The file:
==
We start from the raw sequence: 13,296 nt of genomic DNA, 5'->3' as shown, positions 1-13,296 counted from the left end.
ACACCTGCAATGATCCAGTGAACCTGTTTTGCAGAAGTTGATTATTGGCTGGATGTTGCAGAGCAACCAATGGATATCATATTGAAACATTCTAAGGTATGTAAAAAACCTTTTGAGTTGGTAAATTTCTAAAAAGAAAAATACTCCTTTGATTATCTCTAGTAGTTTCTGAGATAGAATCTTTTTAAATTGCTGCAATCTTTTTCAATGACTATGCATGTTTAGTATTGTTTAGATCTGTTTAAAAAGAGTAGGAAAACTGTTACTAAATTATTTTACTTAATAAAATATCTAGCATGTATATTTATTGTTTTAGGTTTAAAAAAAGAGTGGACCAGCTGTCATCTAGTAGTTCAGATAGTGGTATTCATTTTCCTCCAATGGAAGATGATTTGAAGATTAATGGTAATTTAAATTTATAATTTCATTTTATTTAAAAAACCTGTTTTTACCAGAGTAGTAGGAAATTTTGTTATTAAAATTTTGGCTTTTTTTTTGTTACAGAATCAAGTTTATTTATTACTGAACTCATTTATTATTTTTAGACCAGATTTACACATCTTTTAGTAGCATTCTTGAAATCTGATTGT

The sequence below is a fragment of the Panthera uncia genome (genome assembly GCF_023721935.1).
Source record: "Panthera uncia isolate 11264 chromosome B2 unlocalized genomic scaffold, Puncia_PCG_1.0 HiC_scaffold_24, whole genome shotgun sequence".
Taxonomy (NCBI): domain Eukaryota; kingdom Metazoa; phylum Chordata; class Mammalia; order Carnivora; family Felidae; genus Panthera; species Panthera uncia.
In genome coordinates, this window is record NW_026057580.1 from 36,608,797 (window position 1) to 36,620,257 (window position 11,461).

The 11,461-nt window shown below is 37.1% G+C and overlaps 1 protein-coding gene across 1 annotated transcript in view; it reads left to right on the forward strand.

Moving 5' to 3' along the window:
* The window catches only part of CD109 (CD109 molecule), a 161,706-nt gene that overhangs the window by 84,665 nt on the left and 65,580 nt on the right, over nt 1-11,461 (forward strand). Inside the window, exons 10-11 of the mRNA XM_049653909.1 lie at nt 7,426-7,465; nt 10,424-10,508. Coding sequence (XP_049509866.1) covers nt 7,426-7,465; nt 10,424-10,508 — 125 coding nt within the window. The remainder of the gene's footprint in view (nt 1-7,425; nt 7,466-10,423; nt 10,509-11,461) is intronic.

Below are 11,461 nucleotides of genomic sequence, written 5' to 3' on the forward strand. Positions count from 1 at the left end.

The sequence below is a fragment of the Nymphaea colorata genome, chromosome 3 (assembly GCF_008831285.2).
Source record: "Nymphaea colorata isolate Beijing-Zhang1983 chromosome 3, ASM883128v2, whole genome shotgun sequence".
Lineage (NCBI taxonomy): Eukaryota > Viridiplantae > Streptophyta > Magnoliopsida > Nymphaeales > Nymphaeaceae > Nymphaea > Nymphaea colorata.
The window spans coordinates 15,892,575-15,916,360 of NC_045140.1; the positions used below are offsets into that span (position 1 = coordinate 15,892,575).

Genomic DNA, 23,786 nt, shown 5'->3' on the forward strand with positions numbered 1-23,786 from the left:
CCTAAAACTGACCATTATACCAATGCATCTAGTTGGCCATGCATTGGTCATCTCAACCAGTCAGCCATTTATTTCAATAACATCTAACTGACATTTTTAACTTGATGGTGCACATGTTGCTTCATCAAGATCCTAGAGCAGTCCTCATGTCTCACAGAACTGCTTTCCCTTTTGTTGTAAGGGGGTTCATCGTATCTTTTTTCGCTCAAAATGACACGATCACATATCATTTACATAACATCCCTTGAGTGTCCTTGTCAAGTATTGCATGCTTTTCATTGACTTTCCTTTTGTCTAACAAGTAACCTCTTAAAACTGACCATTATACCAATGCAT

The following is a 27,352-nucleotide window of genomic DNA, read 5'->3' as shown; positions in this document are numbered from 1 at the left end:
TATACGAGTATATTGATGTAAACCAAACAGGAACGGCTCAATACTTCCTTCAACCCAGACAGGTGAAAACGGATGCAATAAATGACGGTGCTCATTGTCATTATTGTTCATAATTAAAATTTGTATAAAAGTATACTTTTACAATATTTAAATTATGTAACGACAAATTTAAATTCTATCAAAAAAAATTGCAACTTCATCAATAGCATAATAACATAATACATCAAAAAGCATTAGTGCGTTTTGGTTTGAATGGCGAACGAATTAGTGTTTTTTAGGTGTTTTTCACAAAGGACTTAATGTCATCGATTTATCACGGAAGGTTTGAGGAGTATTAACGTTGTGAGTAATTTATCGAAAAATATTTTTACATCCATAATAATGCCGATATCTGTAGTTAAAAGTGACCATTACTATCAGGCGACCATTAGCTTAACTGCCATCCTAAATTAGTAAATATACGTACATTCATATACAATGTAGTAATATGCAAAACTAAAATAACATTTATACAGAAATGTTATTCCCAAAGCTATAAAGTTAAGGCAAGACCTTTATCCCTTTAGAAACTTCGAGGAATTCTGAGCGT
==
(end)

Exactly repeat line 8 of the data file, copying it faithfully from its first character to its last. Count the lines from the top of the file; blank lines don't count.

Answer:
Moving 5' to 3' along the window: